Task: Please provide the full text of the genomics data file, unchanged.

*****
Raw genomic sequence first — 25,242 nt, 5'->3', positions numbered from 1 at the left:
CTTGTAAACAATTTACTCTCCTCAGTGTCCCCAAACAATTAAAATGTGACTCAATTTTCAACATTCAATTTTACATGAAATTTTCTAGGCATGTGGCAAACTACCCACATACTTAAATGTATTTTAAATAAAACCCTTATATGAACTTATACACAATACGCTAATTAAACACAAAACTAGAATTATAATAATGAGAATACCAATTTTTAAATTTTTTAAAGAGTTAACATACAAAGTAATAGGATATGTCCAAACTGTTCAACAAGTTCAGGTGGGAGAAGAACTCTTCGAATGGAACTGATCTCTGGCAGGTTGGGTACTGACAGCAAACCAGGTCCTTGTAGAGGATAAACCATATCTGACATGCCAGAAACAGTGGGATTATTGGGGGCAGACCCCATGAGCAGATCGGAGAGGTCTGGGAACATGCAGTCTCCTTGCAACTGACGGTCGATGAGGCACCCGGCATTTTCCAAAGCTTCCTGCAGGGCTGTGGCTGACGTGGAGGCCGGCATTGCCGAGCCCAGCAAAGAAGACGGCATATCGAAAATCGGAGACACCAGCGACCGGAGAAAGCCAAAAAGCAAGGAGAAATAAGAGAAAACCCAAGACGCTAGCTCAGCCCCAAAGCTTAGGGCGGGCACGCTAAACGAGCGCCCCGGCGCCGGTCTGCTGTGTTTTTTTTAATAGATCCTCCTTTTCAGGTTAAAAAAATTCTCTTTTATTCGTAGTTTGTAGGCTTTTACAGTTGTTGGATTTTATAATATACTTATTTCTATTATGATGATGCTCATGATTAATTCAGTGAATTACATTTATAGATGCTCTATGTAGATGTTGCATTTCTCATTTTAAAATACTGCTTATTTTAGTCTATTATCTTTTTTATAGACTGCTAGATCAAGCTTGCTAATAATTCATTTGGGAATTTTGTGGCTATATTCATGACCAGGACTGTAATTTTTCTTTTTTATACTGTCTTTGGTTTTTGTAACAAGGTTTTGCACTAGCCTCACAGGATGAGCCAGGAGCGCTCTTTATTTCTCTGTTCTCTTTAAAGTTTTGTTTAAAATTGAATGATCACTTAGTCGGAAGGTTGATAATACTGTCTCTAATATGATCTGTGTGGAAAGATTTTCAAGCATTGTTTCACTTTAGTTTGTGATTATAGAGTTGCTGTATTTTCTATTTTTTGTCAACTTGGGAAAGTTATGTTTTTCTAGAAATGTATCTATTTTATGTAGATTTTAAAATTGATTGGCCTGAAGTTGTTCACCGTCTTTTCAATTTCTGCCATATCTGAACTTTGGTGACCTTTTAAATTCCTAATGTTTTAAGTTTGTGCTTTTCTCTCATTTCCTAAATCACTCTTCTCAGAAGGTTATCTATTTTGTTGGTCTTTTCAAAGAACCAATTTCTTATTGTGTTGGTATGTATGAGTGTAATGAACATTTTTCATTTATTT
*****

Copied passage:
Raw genomic sequence first — 25,242 nt, 5'->3', positions numbered from 1 at the left:
CTTGTAAACAATTTACTCTCCTCAGTGTCCCCAAACAATTAAAATGTGACTCAATTTTCAACATTCAATTTTACATGAAATTTTCTAGGCATGTGGCAAACTACCCACATACTTAAATGTATTTTAAATAAAACCCTTATATGAACTTATACACAATACGCTAATTAAACACAAAACTAGAATTATAATAATGAGAATACCAATTTTTAAATTTTTTAAAGAGTTAACATACAAAGTAATAGGATATGTCCAAACTGTTCAACAAGTTCAGGTGGGAGAAGAACTCTTCGAATGGAACTGATCTCTGGCAGGTTGGGTACTGACAGCAAACCAGGTCCTTGTAGAGGATAAACCATATCTGACATGCCAGAAACAGTGGGATTATTGGGGGCAGACCCCATGAGCAGATCGGAGAGGTCTGGGAACATGCAGTCTCCTTGCAACTGACGGTCGATGAGGCACCCGGCATTTTCCAAAGCTTCCTGCAGGGCTGTGGCTGACGTGGAGGCCGGCATTGCCGAGCCCAGCAAAGAAGACGGCATATCGAAAATCGGAGACACCAGCGACCGGAGAAAGCCAAAAAGCAAGGAGAAATAAGAGAAAACCCAAGACGCTAGCTCAGCCCCAAAGCTTAGGGCGGGCACGCTAAACGAGCGCCCCGGCGCCGGTCTGCTGTGTTTTTTTTAATAGATCCTCCTTTTCAGGTTAAAAAAATTCTCTTTTATTCGTAGTTTGTAGGCTTTTACAGTTGTTGGATTTTATAATATACTTATTTCTATTATGATGATGCTCATGATTAATTCAGTGAATTACATTTATAGATGCTCTATGTAGATGTTGCATTTCTCATTTTAAAATACTGCTTATTTTAGTCTATTATCTTTTTTATAGACTGCTAGATCAAGCTTGCTAATAATTCATTTGGGAATTTTGTGGCTATATTCATGACCAGGACTGTAATTTTTCTTTTTTATACTGTCTTTGGTTTTTGTAACAAGGTTTTGCACTAGCCTCACAGGATGAGCCAGGAGCGCTCTTTATTTCTCTGTTCTCTTTAAAGTTTTGTTTAAAATTGAATGATCACTTAGTCGGAAGGTTGATAATACTGTCTCTAATATGATCTGTGTGGAAAGATTTTCAAGCATTGTTTCACTTTAGTTTGTGATTATAGAGTTGCTGTATTTTCTATTTTTTGTCAACTTGGGAAAGTTATGTTTTTCTAGAAATGTATCTATTTTATGTAGATTTTAAAATTGATTGGCCTGAAGTTGTTCACCGTCTTTTCAATTTCTGCCATATCTGAACTTTGGTGACCTTTTAAATTCCTAATGTTTTAAGTTTGTGCTTTTCTCTCATTTCCTAAATCACTCTTCTCAGAAGGTTATCTATTTTGTTGGTCTTTTCAAAGAACCAATTTCTTATTGTGTTGGTATGTATGAGTGTAATGAACATTTTTCATTTATTT